One of my resolutions for 2017 is to write and play 52 “new” games, in an effort to dig into what makes games tick in order to become a better game designer myself.
It was inspired by Design Explosions. The goal is not to rate or review games but to understand how they work, what they do and why. Note when I say the word “new”, I’m speaking about new for myself, not necessarily new to the greater gaming community. I chose to do this because I believe that good design (while not necessarily timeless) can come from multiple different avenues and must be explored and understood in each.
What types of games will I review?
- All genres
- computer games
- console games
- iOS games
- yes even Board games)
- games that do something interesting
- I’m not necessarily interested in the most refined shooter or RPG, though occasionally I will review them. I’m interested in a game that does something unique, unusual, and most important successfully.
- games that have beautiful art
- this is a personal conceit, I like pretty games
- Beyond that, I’m not sure, this list will probably be added to as the year goes along
The Problem with Reviewing Games
For today, though, I don’t want to talk about a specific game, but about the challenges of reviewing/understanding any game in general. Games have unique challenges that reviews of products don’t present.
1. Not Outcome Driven
Like works of art, games don’t have a specific outcome they are driving towards. Unlike, say, Google Maps, which has a stated user goal, a game like Risk (though also map based), doesn’t drive a player towards the outcome in quite the same way. While (most, not all) games are trying to navigate a player towards the end of the game, either through failure or success, they are responsible for other player actions in ways that software products are not. If a player can get into a strange state, most of the time the game accounts for it in a way that moves the player forward towards the end state. A product can simply tell the user to back up and go the way they came.
This presents a challenge as a reviewer because every state has to be understood in both the context of “how does this get me to the end?” in addition to, “what experience am I generating in the interim?”. A good reviewer will approach each of these states and seek to understand them in the broader experience of the game. For example, the potential to discover “shiny” type Pokemon in Pokemon Sun/Moon doesn’t really impact a players progression through the game, but might enrich a player’s experience.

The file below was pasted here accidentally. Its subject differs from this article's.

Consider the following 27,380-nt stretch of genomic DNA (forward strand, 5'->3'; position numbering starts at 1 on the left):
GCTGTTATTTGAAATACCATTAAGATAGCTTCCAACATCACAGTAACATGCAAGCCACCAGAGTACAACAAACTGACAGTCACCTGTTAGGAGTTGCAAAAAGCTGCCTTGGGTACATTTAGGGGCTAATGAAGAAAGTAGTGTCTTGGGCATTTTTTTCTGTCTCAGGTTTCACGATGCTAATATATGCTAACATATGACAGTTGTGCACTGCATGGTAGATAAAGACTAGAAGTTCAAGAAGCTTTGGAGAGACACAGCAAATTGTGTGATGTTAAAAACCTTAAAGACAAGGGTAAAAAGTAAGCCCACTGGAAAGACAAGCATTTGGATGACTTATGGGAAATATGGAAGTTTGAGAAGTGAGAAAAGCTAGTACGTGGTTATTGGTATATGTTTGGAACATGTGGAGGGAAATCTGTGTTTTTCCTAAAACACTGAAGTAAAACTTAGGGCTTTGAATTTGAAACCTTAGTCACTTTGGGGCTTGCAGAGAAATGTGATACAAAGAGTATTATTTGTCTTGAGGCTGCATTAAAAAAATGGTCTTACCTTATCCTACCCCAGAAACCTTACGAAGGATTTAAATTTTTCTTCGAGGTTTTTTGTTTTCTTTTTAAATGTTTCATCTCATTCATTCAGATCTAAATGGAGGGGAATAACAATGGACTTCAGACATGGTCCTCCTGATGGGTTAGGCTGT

There are multiple ways to skin a cat, especially when users are involved. This is definitely present in software based experience as well. However, with a game, going down a different pathway can create an entirely different experience (which is the ultimate reason to play a game). It’s important to consider questions like “who goes down that pathway?”, “how does that pathway differ?”, “why might a player choose that pathway?”.
Games actively try to prevent their players from accomplishing their goal. (weirdly they also try to help them at the same time). This is a unique feature of games that not all types of media/software/content tries to approach. If I play Super Mario Run, I’m going to find it difficult to collect all the coins on every level, but the way I find it difficult is an important facet of the game. For example, finding all of the purple coins (the first type of coin you see) is relatively easy and not part of the challenge, but finding all of the black coins (the final coin type) can be incredibly difficult, that says something important about the game.
Games have narrative. Even non-narrative games have narrative. For the purposes of this experiment I’m going to assume that’s true and move forward, there are plenty of resources that you can find to debate that fact. In order to properly review/critique a game I will have to know what part of the narrative I am in, how that impacts my experience, and consider other possible narratives that could have been generated, to compare against. At the same time, I must also consider the consequences of previous actions and respect the fact that I am not experiencing the “only” version of the game. There might be other versions of that game that I have completely missed that would significantly change my understanding of the game.
I do not expect to be successful in all or any of these at a given time, but these are the types of challenges I’ll be considering during each game I play.
These are some things I’m going to try to keep at the top of my head as I play the games, in no particular order:
- What is the core player action/game loop?
- What makes this game fun/interesting?
- How does the art style of the game impact how I play it?
- How does the platform this game is on impact the style of play?
With all things, I expect this list to grow/change as I write.
I’m not trying to do these things:
- Relitigate the cultural position or definition of games.
- If you’re on the site you probably have bought in. Welcome to the club!
- Not to define “critical” game elements.
- I’m not trying to find the perfect game or determine what makes one game better than the other. I want to understand the why/how of a specific game.
My main goal here is to learn and understand. This is supposed to be a challenge, especially with the rather grandiose goals I’ve set for myself. I’m excited to see what I learn and I hope you enjoy the journey with me.